Apart from the fact that the overall heating of the image-wise exposed recording material results in its stabilization against a further exposure the print-out image obtains an increase in density in the three primary color spectral regions (red, green and blue) and becomes deep black.
The present invention is illustrated by the following examples without, however, limiting it thereto. The ratios and percentages are by weight unless otherwise indicated.
A coating solution containing the following ingredients was prepared:
______________________________________carbon tetrabromide 100 mgiodoform 100 mg3-methyl-di-β-naphthospiropyran 100 mgfurylacrylic acid 50 mgN-vinylcarbazole 50 mg1-phenyl-3-pyrazolidinone 50 mgtriphenylstibine 20 mg10% solution of poly-N-vinyl-carbazole in methylene chloride 4 ml1,2-dichloroethylene 4 ml______________________________________
The obtained coating solution was applied at a wet coating thickness of 0.1 mm to a non-subbed polyethylene terephthalate support and dried in the dark at 50° C.
The obtained recording material was contact-exposed through a test chart with a 80 W high pressure mercury vapour lamp, HP-80W (trade name of Philips' Gloeilampenfabrieken N.V.-- The Netherlands) placed at a distance of 10 cm and operating with an exposure time of 40 s. Thereupon the exposed material was heated for 5 min at 180° C.
Spectral density values were determined behind colored filters A, B, C and D respectively having a transmission curve [(% transmission (T) versus wavelength (nm)] as shown in the accompanying figure. The results are listed in the following Table 1.
Table 1______________________________________Filter Spectral Density______________________________________A (Wratten filter 106) 1.62B (Wratten filter 92) 1.52C (Wratten filter 93) 1.64D (Wratten filter 94) 1.58______________________________________
When in the recording layer composition of Example 1 a same weight proportion of furan instead of furylacrylic acid was used the following spectral density results listed in Table 2 were obtained.
Table 2______________________________________ After 5 min heating at 180° C.Filter Spectral Density______________________________________A 1.59B 1.50C 1.60D 1.53______________________________________
When in the recording layer composition of Example 1 a same weight proportion of 2-carboxyfuran instead of furylacrylic acid was used the following spectral density results listed in Table 3 were obtained.
Table 3______________________________________ After 5 min heating at 180° C.Filter Spectral Density______________________________________A 1.55B 1.44C 1.64D 1.49______________________________________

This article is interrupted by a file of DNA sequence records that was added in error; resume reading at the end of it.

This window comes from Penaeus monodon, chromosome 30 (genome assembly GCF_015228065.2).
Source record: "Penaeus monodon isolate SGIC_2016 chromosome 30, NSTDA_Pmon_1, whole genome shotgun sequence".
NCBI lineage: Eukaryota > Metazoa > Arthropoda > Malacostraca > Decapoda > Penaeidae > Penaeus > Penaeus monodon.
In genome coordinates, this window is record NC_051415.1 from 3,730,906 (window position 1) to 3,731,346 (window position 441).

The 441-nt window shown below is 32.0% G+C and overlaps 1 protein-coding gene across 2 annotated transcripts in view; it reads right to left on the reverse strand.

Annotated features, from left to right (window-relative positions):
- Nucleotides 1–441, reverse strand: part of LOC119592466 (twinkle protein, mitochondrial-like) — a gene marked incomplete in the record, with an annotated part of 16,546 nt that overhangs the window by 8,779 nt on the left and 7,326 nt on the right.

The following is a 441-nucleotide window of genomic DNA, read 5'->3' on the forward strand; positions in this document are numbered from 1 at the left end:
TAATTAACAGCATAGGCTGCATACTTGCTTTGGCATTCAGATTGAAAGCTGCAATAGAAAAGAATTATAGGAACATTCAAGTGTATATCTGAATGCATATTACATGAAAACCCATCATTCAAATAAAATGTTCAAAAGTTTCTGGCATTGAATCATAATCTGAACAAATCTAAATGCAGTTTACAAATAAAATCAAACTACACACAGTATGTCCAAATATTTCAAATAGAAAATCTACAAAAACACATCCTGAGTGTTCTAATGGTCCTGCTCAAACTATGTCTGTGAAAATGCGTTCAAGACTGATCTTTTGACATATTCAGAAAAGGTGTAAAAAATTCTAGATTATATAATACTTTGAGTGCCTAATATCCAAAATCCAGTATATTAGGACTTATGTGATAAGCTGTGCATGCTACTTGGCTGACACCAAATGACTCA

When in the recording layer composition of Example 1 a same weight proportion of benzalphenylhydrozone instead of 1-phenyl-3-pyrazolidinone was used substantially the same result was obtained.
When in the recording layer composition of Example 1 a same weight proportion of 2,3-dimethyl-1-phenyl-5(2)-pyrazolone instead of 1-phenyl-3-pyrazolidinone was used substantially the same result was obtained.
The omission of 1-phenyl-3-pyrazolidinone, benzylphenylhydrazone or 2,3-dimethyl-1-phenyl-5(2) pyrazolone from the recording layer composition resulted in a density drop of at least 30% behind the visual (A), red (B), green (C) and blue (D) filter.
|Cited Patent||Filing date||Publication date||Applicant||Title|
|US3351467 *||Oct 10, 1963||Nov 7, 1967||Horizons Inc||Method of fixing photographically exposed oxygen-sensitive free radical photosensitive film|
|US3525616 *||Dec 9, 1965||Aug 25, 1970||Kalle Ag||Light sensitive combination of a halogen hydrocarbon,a leuco triaryl methane dye and an n-vinylcarbazole|
|US3697276 *||Feb 1, 1971||Oct 10, 1972||Horizons Research Inc||Polyvinylcarbazole photographic systems|
|US3773515 *||Dec 29, 1971||Nov 20, 1973||Fuji Photo Film Co Ltd||Light-sensitive material containing a polyhalogenated hydrocarbon, an n-vinylcarbazole, and a furfurylidene compound as an image enhancer and stabilizer|
|US3810762 *||Sep 1, 1971||May 14, 1974||Agfa Gevaert Nv||Photochromic composition containing polyhalogenated hydrocarbon,spiropyran compound and poly-n-vinylcarbazole and the use thereof|
|US3920457 *||Mar 4, 1974||Nov 18, 1975||Eastman Kodak Co||Photographic leuco-dye compositions containing reductones as stabilizers|
|Citing Patent||Filing date||Publication date||Applicant||Title|
|US4247618 *||May 11, 1979||Jan 27, 1981||E. I. Du Pont De Nemours And Company||Photoimaging systems with cyclic hydrazides|
|US4272607 *||Mar 29, 1977||Jun 9, 1981||Hitachi Chemical Company, Ltd.||Photosensitive resin composition|
|U.S. Classification||430/337, 430/962, 430/344, 430/345|
|International Classification||G03C1/675, G03C1/685|
|Cooperative Classification||G03C1/675, G03C1/685, Y10S430/163|
|European Classification||G03C1/675, G03C1/685|